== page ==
This article is sponsored by OMAI
Calling Old Mutual Alternative Investments’ joint CEO Paul Boynton in Cape Town from London, the line stutters. A power cut has debilitated the mobile phone towers in Boynton’s local area, causing disruption. It highlights a point Boynton has been emphasising for years: the pressing need for more and better infrastructure across Africa, and in the absence of government fiscal capacity, the private sector’s part in delivering essential services like power generation and communications. According to the African Development Bank, Africa’s annual infrastructure investment requirement is $130 billion-$170 billion.
Has the pandemic reshaped the private sector’s role in filling the infrastructure investment gap?
Before covid-19, governments and multi-lateral aid could cover no more than half of Africa’s infrastructure investment requirement. The pandemic has further tightened fiscal constraints. Governments have had to spend more to manage the crisis, and all the while the tax base weakens. But the need for infrastructure investment remains the same and the potential for private sector participation is enormous.
We have already seen this in South Africa’s renewable energy space, where the government has run a world-class procurement programme and, in the process, has mobilised $20 billion of private capital. OMAI has invested in 27 of these renewable energy projects through its infrastructure business, African Infrastructure Investment Managers. There’s a huge pipeline of potential infrastructure opportunities that African governments could similarly leverage private capital into.
What effect has covid-19 had on OMAI’s portfolio?
For Africa as a whole, it is still early days in relation to the pandemic. The situation in South Africa lags Europe by at least a month and the rest of Africa is further behind. OMAI has a diversified portfolio including businesses that, beyond dealing with staff safety, cases of sickness and remote working, have been relatively unaffected commercially by the lockdown. For our power assets, which enjoy contracted revenue streams, it is business as usual.
At the other end of the spectrum we are invested in retail, tourism, restaurants and cinema businesses, some of which remain closed or are operating at reduced revenues. For some portfolio companies we have had to review their liquidity position, working capital requirements and bank facilities, as well as our level of support. For some, their business model will have to undergo a profound change to remain sustainable. Other areas, such as affordable housing, where we are involved in development and rental, have been modestly impacted, and prepared food and food production has in fact benefitted from increased stay-at-home eating. E-commerce has had a relative boost and our retail exposure in this area has benefitted.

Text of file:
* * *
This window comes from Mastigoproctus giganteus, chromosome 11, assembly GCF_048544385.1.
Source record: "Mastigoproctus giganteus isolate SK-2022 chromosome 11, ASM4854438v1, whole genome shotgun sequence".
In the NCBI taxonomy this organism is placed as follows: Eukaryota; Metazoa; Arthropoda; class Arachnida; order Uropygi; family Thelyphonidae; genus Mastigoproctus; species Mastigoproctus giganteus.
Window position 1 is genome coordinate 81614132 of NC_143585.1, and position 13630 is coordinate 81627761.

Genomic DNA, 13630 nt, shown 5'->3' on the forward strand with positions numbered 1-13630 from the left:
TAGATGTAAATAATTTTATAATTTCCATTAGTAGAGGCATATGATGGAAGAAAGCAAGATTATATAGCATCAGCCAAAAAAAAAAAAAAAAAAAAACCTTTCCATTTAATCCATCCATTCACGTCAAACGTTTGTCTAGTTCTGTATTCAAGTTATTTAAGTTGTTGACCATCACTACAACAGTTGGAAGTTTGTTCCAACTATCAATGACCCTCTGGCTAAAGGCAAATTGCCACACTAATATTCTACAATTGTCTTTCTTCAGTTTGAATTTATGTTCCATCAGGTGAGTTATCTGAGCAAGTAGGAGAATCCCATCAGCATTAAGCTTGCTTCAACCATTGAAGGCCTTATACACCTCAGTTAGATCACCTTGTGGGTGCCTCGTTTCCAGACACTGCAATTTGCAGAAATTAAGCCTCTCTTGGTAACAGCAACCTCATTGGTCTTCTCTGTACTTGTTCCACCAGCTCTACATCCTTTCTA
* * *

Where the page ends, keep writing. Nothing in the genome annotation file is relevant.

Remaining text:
The fiscal capacity of African governments to respond to the pandemic’s economic impact is different to that of US or European administrations. African governments are active but limited in their ability to support even big businesses. They cannot underwrite furlough schemes at 80 percent of staff salaries, as some countries have done. The South African government has made a reasonable amount of budgetary capital available but much of it is reworking what’s already in the system. There will be layoffs and closures.
How has it impacted fundraising?
Both raising capital and deployment have been affected. OMAI is fundraising across the board, including in the impact space. Establishing new relationships is trickier in this environment. However, we have become closer to existing LPs by sharing what we are doing and how we are thinking.
Many LPs have been focused on leveraging capital elsewhere rather than re-upping in new funds. But we continue to have conversations around committing capital and LPs have made allocations during this difficult period.